Public school facilities should top the US’ list of priorities as it goes about rebuilding its infrastructure, according to a prominent investment banker-turned-infrastructure advocate.
Felix Rohatyn, the famous investment banker credited with saving New York City from bankruptcy in the 1970s, made the remark on CNN’s foreign affairs program GPS on Sunday, in response to a question about what projects he would support building now.
“I would actually start with public school buildings, because our public schools are a disgrace,” Rohatyn answered.
“I don't see how you can take a child and put him in a building that is decrepit and is leaking in the roof, and think that we can teach him a great deal,” he added.
Rohatyn recently authored a book about how the US government financed its infrastructure and what it must do to rebuild it now. The book, Bold Endeavors, supports a strong role for the federal in financing infrastructure using a well-capitalised infrastructure bank.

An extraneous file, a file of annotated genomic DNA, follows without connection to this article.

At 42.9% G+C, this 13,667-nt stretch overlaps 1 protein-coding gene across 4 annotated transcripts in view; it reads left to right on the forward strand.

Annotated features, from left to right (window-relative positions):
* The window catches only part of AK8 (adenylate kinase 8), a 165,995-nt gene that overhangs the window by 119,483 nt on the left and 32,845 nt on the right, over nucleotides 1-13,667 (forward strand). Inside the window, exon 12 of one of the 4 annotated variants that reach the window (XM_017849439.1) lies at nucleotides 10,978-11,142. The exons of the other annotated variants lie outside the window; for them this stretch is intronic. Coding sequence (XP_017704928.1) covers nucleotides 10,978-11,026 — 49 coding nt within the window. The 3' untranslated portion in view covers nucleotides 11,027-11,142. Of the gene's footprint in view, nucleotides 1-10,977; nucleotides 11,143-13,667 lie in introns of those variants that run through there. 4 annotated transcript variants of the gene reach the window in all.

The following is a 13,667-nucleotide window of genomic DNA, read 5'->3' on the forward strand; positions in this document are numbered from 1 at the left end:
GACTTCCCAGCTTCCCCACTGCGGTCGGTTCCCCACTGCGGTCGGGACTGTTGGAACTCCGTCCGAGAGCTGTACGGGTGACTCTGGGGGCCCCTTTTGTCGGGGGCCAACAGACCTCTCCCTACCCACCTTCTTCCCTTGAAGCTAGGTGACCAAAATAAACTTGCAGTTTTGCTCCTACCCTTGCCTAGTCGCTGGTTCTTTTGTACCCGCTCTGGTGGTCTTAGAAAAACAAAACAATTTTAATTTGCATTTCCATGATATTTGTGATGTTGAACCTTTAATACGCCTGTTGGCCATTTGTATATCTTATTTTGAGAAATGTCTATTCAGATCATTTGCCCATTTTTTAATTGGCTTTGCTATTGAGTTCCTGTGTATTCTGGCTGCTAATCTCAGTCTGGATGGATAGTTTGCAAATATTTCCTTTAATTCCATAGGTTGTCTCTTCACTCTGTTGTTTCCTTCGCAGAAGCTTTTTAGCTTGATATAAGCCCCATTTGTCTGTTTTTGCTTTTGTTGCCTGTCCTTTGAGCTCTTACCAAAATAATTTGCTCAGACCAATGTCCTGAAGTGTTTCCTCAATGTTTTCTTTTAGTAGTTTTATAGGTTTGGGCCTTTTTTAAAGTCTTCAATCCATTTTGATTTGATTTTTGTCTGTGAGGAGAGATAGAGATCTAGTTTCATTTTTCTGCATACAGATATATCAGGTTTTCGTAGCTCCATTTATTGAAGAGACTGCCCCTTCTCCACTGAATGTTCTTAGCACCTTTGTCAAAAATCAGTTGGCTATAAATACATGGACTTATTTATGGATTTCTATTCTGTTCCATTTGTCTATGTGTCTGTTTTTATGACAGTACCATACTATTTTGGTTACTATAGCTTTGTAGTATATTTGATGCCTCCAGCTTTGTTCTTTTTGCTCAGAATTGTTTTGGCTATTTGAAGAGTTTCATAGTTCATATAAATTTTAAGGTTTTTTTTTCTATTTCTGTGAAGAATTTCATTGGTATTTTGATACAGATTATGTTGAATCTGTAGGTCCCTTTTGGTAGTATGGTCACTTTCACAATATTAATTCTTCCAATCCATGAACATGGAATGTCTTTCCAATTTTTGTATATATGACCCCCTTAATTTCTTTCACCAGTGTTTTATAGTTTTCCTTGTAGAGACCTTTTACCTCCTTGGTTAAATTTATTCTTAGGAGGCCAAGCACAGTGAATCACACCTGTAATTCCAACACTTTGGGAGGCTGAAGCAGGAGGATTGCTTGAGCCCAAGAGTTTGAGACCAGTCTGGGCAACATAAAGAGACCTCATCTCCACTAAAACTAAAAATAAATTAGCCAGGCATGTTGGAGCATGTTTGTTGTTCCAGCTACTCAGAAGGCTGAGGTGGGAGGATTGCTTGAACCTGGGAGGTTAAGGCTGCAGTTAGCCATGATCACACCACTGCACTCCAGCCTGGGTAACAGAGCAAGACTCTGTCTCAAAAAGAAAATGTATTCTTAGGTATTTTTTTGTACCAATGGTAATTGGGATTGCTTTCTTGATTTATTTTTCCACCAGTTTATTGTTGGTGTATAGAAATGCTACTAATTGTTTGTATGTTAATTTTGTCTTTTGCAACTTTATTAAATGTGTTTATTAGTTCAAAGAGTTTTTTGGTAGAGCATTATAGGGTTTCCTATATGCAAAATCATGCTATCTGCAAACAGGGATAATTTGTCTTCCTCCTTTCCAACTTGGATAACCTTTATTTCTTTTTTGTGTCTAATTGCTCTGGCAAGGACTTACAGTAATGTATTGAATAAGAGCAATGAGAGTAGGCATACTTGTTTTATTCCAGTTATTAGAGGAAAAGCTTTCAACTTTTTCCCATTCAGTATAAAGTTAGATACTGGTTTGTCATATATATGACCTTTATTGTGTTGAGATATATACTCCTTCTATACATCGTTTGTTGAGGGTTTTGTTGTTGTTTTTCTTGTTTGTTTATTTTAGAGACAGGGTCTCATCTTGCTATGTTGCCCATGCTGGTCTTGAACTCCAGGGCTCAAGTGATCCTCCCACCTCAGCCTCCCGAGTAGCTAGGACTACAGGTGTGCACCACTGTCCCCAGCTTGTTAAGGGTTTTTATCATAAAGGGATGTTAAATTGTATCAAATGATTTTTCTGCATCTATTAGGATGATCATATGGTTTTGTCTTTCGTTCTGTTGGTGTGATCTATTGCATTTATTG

Rohatyn reiterated his support for an infrastructure bank but expressed some doubt over whether President Obama is still making satisfactory progress toward making it a reality.
“I thought we were . . . and last summer, President Obama, in fact, supported the notion of infrastructure and of an infrastructure bank,” Rohatyn said.
He also advocated that the US should not worry about financing infrastructure assets using deficit spending, or borrowed money that exceeds the government’s current revenue receipts.
“Whoever you talk to says, ‘well, we can’t afford this because of the deficit.’ And you say, ‘but no.’ You know, there’s no deficit, here. This is a capital asset,” Rohatyn said.